“In the early 1960s, Margaret Hamilton began her career as a pioneering programmer and systems designer. And when NASA launched a series of missions that led to the first astronauts on the moon, Hamilton was director of the Software Engineering Division at the Massachusetts Institute of Technology’s Instrumentation Laboratory, developing the mission’s onboard flight software.” Read more about this remarkable woman and watch her oral history interview video here.
“Glynn S. Lunney, one of NASA’s first flight directors, who had a major role in guiding astronauts to the moon and whose cool decision-making under pressure helped save the Apollo 13 mission in 1970 after an onboard explosion, died March 19 at his home in Clear Lake, Tex. He was 84.” Read the full article which includes a link to a documentary about Apollo 13, and also an oral history with Lunney, here.
When Katherine Johnson began working at the National Advisory Committee for Aeronautics in 1953, she was classified as “subprofessional,” not far outranking a secretary or janitor. Hers was a labor not of scheduling or cleaning but rather of mathematics: using a slide rule or mechanical calculator in complex calculations to check the work of her superiors — engineers who, unlike her, were white and male. Her title, poached by the technology that would soon make the services of many of her colleagues obsolete, was “computer.” Read full story here. There is a link in story too her oral history.
All 12 people who walked on the moon were men. But among the 400,000 people who made it possible, there were numerous unsung women, from computer engineers and mathematicians to secretaries and seamstresses. Today, as America contemplates a return to the moon, there is resolve to ensure women aren’t in the background, but are instead the astronauts leading the way. Fifty years after Apollo, David Smith tells the stories of some of the women who helped put a man on the moon. Read full article here.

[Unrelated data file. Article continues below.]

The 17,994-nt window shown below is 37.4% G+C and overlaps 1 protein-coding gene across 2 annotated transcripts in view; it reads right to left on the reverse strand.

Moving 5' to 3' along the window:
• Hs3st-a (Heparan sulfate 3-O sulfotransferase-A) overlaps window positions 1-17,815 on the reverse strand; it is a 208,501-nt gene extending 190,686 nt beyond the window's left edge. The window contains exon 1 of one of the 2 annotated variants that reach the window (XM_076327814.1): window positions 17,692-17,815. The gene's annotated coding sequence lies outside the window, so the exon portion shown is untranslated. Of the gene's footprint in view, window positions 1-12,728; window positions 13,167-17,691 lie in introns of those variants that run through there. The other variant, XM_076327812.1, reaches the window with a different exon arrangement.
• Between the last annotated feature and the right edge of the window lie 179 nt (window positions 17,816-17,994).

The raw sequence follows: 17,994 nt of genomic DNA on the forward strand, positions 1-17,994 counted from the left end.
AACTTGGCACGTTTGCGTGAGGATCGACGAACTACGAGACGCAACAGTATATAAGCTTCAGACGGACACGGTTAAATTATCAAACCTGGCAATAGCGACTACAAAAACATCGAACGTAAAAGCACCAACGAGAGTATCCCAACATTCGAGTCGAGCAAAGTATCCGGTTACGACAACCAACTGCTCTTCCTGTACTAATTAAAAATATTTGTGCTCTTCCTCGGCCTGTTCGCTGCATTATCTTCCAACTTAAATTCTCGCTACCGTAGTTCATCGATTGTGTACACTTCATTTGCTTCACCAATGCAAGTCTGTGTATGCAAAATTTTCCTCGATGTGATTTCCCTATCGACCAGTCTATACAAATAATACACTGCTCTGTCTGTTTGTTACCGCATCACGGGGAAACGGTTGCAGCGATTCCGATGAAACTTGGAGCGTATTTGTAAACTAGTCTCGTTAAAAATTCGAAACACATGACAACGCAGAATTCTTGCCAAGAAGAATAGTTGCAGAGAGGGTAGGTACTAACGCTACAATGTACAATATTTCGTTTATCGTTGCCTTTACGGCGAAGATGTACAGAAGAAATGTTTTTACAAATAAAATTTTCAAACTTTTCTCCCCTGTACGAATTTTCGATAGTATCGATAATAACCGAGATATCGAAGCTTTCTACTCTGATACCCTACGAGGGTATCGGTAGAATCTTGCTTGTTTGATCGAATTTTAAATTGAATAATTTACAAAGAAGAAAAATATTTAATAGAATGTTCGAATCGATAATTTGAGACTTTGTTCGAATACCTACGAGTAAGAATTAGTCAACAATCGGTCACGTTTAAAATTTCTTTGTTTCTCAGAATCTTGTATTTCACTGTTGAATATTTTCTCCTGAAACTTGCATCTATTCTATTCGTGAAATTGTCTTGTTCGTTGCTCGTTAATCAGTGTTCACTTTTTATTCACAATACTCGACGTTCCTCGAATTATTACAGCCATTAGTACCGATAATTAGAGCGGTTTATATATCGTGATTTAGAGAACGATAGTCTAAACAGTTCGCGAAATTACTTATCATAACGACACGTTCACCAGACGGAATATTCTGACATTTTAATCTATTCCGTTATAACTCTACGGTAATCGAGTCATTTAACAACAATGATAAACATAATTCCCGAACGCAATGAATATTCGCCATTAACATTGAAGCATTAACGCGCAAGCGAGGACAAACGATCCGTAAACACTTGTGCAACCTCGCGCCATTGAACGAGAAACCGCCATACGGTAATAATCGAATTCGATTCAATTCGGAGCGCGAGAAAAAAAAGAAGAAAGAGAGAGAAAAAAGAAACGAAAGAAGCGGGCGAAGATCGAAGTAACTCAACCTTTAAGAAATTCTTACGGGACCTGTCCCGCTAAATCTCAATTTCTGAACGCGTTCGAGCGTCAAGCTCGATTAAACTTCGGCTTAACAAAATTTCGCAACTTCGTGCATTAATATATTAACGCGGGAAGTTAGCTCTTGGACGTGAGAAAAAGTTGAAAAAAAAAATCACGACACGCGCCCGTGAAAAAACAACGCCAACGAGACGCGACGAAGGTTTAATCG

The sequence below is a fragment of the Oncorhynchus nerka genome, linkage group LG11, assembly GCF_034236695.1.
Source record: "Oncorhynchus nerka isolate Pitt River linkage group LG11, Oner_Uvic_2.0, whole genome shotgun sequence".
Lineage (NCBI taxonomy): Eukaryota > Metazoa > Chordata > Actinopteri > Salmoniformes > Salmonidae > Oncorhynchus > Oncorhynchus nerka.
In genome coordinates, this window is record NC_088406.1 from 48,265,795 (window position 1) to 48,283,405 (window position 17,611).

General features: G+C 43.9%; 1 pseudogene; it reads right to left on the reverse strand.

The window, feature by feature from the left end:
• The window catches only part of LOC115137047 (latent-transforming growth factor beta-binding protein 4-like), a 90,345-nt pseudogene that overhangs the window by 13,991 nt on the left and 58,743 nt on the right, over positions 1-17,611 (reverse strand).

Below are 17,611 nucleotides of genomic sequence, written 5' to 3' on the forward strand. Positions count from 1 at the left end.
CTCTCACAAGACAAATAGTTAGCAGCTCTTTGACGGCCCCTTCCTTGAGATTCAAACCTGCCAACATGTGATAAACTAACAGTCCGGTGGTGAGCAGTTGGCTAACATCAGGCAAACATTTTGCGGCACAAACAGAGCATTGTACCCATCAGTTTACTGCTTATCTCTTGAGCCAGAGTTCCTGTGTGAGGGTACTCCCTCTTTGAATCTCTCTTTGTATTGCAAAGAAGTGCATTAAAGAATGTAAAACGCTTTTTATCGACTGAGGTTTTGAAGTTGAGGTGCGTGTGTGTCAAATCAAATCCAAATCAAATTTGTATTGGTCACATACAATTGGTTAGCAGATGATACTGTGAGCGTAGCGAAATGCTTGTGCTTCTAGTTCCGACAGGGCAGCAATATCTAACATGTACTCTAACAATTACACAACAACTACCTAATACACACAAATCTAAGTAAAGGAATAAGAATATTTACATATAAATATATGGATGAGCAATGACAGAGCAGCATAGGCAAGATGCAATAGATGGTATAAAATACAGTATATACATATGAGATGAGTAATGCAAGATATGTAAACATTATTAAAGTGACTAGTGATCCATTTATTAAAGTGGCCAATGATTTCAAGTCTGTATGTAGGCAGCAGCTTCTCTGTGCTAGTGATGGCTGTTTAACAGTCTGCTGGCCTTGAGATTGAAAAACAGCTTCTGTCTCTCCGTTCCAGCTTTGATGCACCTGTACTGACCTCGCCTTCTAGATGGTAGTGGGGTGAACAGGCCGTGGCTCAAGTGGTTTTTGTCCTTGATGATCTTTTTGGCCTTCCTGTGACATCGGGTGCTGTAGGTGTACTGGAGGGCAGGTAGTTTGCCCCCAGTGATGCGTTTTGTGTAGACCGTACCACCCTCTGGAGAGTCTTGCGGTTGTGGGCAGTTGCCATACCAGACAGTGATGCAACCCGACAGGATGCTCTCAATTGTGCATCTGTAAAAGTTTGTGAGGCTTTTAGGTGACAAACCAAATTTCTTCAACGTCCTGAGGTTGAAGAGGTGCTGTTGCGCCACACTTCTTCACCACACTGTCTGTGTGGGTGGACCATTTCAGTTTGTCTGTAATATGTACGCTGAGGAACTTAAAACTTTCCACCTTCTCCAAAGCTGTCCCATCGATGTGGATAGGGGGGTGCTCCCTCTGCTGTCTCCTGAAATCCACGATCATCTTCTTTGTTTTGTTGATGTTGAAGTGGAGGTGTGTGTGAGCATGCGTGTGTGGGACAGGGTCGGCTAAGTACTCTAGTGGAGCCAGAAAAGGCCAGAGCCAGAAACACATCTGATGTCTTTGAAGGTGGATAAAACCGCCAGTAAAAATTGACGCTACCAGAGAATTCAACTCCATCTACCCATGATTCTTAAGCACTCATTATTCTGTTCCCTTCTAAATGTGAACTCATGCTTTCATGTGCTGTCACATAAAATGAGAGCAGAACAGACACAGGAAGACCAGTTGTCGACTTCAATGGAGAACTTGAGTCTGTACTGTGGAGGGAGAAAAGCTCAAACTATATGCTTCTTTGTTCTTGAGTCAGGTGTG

In a two-part series on SWE’s Diverse podcast, Anne Perusek, SWE’s director of editorial and publications, and Troy Eller English, SWE’s archivist, celebrate the 50th anniversary of the Apollo 11 lunar landing and the SWE members who helped humankind reach the moon. For full article and link to podcast, click here.
By the time she arrived at NASA, Margaret Brennecke, who usually went by the nickname “Hap,” was an old hand at engineering. And when the the Saturn V rocket launched the astronauts of the Apollo program to the Moon, it was in part thanks to Brennecke’s work. Born in 1911, Brennecke earned her degree in chemistry from the Ohio State University in 1934 and continued on with graduate research in metallurgy at the Carnegie Institute of Technology in Pittsburgh, Pennsylvania; the University of Pittsburgh; and the University of California in Los Angeles. She went on to work as a metallurgist for the Aluminum Company of America (Alcoa) for 22 years, including during World War II. Her work included finding the best materials and welding techniques for aircraft, bridges, and even the landing craft made famous during the D-Day invasion at Normandy in 1944. Read full story here.
Do you remember the Apollo mission? Or do you have family members or friends with memories of the Apollo era? Then you can contribute your stories to a new NASA project. This year marks the 50th anniversary of the historic moon landing which happened on July 20, 1969, and was one of the most important days in living memory of space exploration. To celebrate this anniversary, NASA is launching an audio project called Apollo Stories which invites the public to submit their memories about where they were when the moon landing happened, what impact the moon landing had on them, and what else they remember about that time. For full story click here.
“The astronomical community marked the passing of former NASA Chief of Astronomy Nancy Grace Roman earlier this week. Roman, who founded the agency’s program for space astronomy in 1959 and played a central role in planning and developing the Hubble Space Telescope, was the first woman to hold an executive position at NASA.” For full story, including link to oral history click here.
The origins of the National Aeronautics and Space Administration can be traced all the way back to the Wright brothers, but the real story happened over less than a year. Read the story and watch videos here.
In the predawn hours Friday, NASA’s Cassini spacecraft will make a suicide dive into Saturn’s atmosphere, vaporizing like a tiny meteor in the vast Saturnian sky. It will be a fiery end for a spacecraft built and flown by the Jet Propulsion Laboratory that has spent the last 13 years exploring the ringed planet and its many moons. For full story click here.